Perspectives are not static. At the close of 2011, the anti-illegal-trade SFA imposed a “ban” on the live auction market of ivory artworks. The ban has seriously impacted the market and restricted the increase of ivory prices (Gao and Clark, In Prep). This policy intervention affects the expectations of pro-trade groups. Some pro-legal-trade ivory traders—owners of licensed shops, for example—feel the auction ban boosts their business, as consumers are encouraged to buy ivory in the legal market (Zhao 2012). But for the speculators who previously took advantage of the policy loopholes, the ban frustrates them because it reduces liquidation opportunities and thus increases the risk of speculation (Anon 2012) . It is likely that diplomatic pressures resulting from international criticisms have enhanced decision makers’ concern about China’s global reputation and other long-term national interests, which therefore empowers the anti-trade groups. The Chinese government crushed approximately six metric tons of confiscated ivory in January 2014. This was unexpected by most NGOs. It happened partly because the ivory crush and its symbolic meaning are in accord with the dominant anti-illegal-trade perspective, which enjoys considerable political support among Chinese actors.
Awareness about ivory trafficking has substantially increased in the past two years. The anti-all-trade perspective is gaining momentum. However, a ban on domestic ivory trade remains elusive. The current social context is not conducive to a trade ban which would be a radical departure from existing policy. A moratorium may become possible if the legitimate part of the pro-trade group is convinced that the elephant crisis undermines their interests, as well, and the best solution lies in a temporary stopping of ivory trade. This necessitates a consensus on problem definition and it requires internal negotiations among government departments with different agendas. As internal and external pressures keep raising the stakes, it is not impossible that the central Chinese government will respond to the public request and take the ivory issue as an opportunity to address other concerns (e.g., anti-corruption). After all, economically the ivory industry means little to China.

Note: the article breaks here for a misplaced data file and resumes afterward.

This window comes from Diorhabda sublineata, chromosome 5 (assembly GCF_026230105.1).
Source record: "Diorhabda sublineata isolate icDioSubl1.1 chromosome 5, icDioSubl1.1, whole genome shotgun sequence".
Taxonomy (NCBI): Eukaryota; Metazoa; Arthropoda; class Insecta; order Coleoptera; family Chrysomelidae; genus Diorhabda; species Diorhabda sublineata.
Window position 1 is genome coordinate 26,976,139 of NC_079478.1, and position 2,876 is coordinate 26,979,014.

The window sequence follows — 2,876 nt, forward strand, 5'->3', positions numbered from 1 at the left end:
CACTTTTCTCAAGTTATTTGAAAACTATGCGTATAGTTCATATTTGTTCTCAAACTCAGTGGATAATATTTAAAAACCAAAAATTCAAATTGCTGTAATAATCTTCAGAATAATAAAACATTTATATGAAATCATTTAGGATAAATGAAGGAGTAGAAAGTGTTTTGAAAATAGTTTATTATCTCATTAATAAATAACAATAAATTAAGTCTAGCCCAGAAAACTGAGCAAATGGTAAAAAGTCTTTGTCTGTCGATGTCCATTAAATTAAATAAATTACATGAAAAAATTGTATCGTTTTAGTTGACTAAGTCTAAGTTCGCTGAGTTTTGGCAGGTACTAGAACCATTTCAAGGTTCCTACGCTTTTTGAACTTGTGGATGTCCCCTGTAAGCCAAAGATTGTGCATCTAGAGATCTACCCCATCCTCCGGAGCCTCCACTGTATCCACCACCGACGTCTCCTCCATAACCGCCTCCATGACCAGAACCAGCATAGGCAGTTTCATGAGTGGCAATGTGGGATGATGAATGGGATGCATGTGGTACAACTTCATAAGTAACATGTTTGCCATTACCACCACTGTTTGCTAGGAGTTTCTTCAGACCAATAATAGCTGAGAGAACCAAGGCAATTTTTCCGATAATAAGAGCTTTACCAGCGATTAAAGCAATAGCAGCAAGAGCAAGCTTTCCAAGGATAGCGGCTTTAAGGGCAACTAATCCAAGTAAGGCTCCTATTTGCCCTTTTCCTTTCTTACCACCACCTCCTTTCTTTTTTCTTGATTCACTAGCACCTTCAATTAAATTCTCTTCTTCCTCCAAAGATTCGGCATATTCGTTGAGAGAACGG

The ivory trade is a complex issue involving many different actors with various demands and expectations. The long-term viability of African elephants depends on whether participants in the policy process are able to find a workable way to resolve their different views and disagreements. A common goal is unrealistic, but understanding the differences and similarities can potentially improve communication and help find a common ground, based on which a broad and effective coalition for African elephant conservation may become possible.
I extend my gratitude to many individuals and organizations in Africa and Asia who shared their insights with me. I am grateful to my advisor, Prof. Susan Clark, for guiding me through the project. I benefitted enormously from discussions with Prof. Michael Dove, Prof. Helen Siu, and other colleagues and friends in the Yale community. This project was funded by Yale Tropical Resources Institute (TRI), Yale University East Asian Studies Council, Yale FES Carpenter & Sperry Fund, and individuals such as Margaret McCarthy and Andrew Sabin who donated to a crowd-funding campaign that I initiated.
Anon. “Ivory collection has high risk because of difficulty of Liquidation.” Shanghai Securities News. 4 June 2012. Available from http://finance.qq.com/a/20120604/003954.htm. Accessed 8 February 2014.